I almost made an exception though. There’s always an exception to the rule, right? Mine’s name was Walter. Walter was a different kind of guy. Aren’t they always. He had this bright red hair and at first I thought maybe he was one of those three letter men, you know the ones that hid their feelings from the authorities and found each other in those big city small drums. He was just so sweet, the way he would talk to me after I got off work. There we would sit, at the empty bar, for hours and hours on end past closing time. He would lean into the counter and ask me if I would make him a drink, sugar. I would just say I wasn’t about to get arrested for bootlegging and besides I wasn’t no bartendender. He would just smooth back his hair and laugh. I know, he would say, I was a flapper. One day he leaned over the counter, his sports coat wrinkling at his elbows, and pressed his lips to mine. I told him I wasn’t no quiff either. He said he didn’t want it like that and I thanked God because neither did I.
We went back to his place, a dingy little apartment above a pizza joint, and I was ready to make my exception. He opened a bottle of wine and poured me a glass but I told him I didn’t drink. Thank you, I added, as he seemed kind of put off. He tipped his glass into his mouth and I watched as his Adam’s apple bobbed up and down with the liquid. He smoothed his hair back with his hand and I thought that I might want that hand to touch me. It did. It traced my jaw and my spine. It ran down my neck and up my dress until it tensed up and pulled away in horror at what it found there.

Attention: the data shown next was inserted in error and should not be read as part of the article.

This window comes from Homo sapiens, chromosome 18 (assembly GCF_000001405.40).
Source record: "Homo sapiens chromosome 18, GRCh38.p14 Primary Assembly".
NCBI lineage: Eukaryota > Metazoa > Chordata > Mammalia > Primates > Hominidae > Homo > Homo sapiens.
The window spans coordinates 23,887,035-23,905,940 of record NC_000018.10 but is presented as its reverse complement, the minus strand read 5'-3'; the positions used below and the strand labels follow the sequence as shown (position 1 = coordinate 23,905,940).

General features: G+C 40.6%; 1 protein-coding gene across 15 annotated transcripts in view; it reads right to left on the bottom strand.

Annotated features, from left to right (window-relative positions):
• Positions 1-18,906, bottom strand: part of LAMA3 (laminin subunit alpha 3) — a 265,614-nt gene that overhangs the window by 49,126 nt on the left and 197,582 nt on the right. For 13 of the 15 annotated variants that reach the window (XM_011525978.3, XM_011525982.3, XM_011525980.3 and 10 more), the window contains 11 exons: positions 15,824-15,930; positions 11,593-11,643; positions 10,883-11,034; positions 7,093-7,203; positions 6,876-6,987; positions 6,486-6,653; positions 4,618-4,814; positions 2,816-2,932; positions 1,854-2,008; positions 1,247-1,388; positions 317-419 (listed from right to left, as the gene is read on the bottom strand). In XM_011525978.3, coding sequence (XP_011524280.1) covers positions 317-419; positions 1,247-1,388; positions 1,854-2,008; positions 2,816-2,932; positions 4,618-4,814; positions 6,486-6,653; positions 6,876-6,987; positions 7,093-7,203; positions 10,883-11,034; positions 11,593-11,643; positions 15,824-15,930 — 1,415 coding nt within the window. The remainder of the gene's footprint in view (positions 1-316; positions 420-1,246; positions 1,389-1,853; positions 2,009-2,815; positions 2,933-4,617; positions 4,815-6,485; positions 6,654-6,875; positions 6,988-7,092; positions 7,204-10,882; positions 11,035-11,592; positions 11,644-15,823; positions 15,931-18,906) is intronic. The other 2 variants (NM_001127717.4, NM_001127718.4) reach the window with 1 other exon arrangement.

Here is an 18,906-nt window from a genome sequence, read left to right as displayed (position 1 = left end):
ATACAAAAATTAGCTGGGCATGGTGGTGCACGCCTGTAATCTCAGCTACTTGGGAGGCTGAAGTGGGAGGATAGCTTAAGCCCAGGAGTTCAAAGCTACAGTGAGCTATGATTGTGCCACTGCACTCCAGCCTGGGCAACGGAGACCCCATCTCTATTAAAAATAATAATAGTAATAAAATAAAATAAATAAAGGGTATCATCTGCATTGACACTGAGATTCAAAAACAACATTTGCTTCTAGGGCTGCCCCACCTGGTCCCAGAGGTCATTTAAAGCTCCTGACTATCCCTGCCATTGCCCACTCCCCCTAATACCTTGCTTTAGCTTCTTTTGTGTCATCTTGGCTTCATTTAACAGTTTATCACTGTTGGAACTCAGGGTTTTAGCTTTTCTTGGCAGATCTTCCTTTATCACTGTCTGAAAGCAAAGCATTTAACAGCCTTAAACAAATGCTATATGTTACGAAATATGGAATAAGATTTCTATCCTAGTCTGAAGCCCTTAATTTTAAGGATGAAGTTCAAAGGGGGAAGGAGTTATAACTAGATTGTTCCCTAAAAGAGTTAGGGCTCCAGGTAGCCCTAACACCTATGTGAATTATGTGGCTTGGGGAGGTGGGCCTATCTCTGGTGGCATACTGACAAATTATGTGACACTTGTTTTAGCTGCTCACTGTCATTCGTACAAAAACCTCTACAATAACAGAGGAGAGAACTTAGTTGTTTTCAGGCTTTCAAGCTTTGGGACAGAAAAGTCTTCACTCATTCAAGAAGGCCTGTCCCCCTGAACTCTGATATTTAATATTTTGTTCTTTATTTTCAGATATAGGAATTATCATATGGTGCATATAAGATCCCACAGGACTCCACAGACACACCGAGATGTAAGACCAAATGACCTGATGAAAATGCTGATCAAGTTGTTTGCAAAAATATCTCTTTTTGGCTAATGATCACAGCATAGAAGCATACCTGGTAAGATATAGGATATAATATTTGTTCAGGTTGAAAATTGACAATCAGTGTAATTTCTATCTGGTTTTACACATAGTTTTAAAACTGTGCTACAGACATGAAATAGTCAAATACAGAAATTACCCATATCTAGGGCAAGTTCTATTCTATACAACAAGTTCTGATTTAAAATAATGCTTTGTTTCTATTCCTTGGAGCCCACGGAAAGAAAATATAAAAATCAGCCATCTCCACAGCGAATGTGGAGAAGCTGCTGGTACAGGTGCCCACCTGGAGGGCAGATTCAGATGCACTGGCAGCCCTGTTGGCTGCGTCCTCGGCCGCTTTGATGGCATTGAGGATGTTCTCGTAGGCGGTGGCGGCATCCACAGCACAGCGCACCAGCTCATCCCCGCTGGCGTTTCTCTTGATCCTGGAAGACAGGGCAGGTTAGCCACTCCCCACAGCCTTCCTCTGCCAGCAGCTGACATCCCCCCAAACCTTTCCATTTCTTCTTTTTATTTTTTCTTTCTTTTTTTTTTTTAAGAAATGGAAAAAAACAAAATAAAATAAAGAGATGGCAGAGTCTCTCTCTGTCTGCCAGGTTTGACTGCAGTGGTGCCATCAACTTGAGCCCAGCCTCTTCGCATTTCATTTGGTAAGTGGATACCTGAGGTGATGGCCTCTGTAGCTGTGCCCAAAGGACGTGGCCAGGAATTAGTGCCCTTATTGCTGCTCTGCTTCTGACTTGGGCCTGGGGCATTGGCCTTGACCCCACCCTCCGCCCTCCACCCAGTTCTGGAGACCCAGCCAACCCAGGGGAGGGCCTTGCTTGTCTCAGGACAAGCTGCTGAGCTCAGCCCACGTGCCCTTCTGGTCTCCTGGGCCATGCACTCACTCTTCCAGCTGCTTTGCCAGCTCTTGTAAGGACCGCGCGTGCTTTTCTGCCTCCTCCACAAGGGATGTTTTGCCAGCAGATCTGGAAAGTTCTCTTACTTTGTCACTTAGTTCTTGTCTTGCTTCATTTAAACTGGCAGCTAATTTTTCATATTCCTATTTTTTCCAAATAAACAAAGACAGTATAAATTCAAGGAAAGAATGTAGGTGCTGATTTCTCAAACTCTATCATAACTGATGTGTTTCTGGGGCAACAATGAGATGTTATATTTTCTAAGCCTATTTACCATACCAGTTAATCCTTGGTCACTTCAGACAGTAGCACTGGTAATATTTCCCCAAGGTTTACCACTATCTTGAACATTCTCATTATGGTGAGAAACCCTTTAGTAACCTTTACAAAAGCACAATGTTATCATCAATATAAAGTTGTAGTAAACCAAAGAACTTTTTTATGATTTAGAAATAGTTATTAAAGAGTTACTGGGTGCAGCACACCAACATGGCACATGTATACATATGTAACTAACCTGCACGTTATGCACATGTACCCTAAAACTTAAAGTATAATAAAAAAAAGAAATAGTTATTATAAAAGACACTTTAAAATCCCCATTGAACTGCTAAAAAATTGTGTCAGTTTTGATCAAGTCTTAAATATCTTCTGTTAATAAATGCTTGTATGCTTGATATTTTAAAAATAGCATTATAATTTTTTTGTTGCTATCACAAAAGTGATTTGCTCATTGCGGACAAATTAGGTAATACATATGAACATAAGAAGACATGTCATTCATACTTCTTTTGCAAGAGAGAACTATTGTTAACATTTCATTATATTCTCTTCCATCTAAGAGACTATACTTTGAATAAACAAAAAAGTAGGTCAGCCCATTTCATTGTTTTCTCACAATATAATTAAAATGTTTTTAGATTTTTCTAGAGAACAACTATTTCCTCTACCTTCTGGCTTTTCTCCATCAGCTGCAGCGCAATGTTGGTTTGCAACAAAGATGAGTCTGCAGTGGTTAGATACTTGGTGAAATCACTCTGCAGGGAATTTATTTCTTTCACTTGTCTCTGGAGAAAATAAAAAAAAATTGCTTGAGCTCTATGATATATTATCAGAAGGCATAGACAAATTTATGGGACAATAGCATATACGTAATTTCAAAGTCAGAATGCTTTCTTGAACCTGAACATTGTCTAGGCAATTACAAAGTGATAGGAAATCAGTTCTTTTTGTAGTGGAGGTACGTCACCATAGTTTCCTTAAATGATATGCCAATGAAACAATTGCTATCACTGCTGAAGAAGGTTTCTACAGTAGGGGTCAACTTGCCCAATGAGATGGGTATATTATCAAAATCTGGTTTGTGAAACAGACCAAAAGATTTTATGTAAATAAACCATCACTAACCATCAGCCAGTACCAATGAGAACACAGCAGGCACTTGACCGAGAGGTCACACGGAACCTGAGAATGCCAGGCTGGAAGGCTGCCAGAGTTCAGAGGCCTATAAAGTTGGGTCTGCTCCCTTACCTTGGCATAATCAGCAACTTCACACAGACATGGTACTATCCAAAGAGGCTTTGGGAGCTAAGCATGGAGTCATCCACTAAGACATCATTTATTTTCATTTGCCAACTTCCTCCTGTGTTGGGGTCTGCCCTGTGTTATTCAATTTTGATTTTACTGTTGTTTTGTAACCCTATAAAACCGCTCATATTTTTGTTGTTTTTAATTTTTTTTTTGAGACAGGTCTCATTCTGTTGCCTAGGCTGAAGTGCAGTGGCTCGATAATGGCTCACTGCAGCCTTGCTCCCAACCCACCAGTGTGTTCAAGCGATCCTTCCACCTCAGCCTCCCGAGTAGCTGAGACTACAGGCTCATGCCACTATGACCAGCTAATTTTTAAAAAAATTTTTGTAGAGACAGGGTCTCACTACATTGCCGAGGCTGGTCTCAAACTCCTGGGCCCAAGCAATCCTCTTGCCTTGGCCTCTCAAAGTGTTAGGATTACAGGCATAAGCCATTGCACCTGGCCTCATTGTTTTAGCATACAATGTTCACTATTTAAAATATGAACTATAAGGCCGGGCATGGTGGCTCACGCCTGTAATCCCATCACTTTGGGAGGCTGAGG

“Jesus. What was that!” His eyes widened in panic.
I should’ve known this would happen.
He scrambled, his arms pawing behind him like stunted crab pincers as he cowered at the end of the couch. He stood on the arm and pointed to me like I had some kind of plague. Maybe even afraid of the chance that I could infect him.
“You. You’re–” He tried to step backwards and fell of the couch, landing flat on his good looking bottom.
“You’re one of those fags that dresses up like a woman!”
I made the mistake of standing up.
“No, don’t touch me. I heard about you guys. You try to trick men into, into–”
I took another step forward.
“Don’t come any closer or I swear I’ll call the cops.”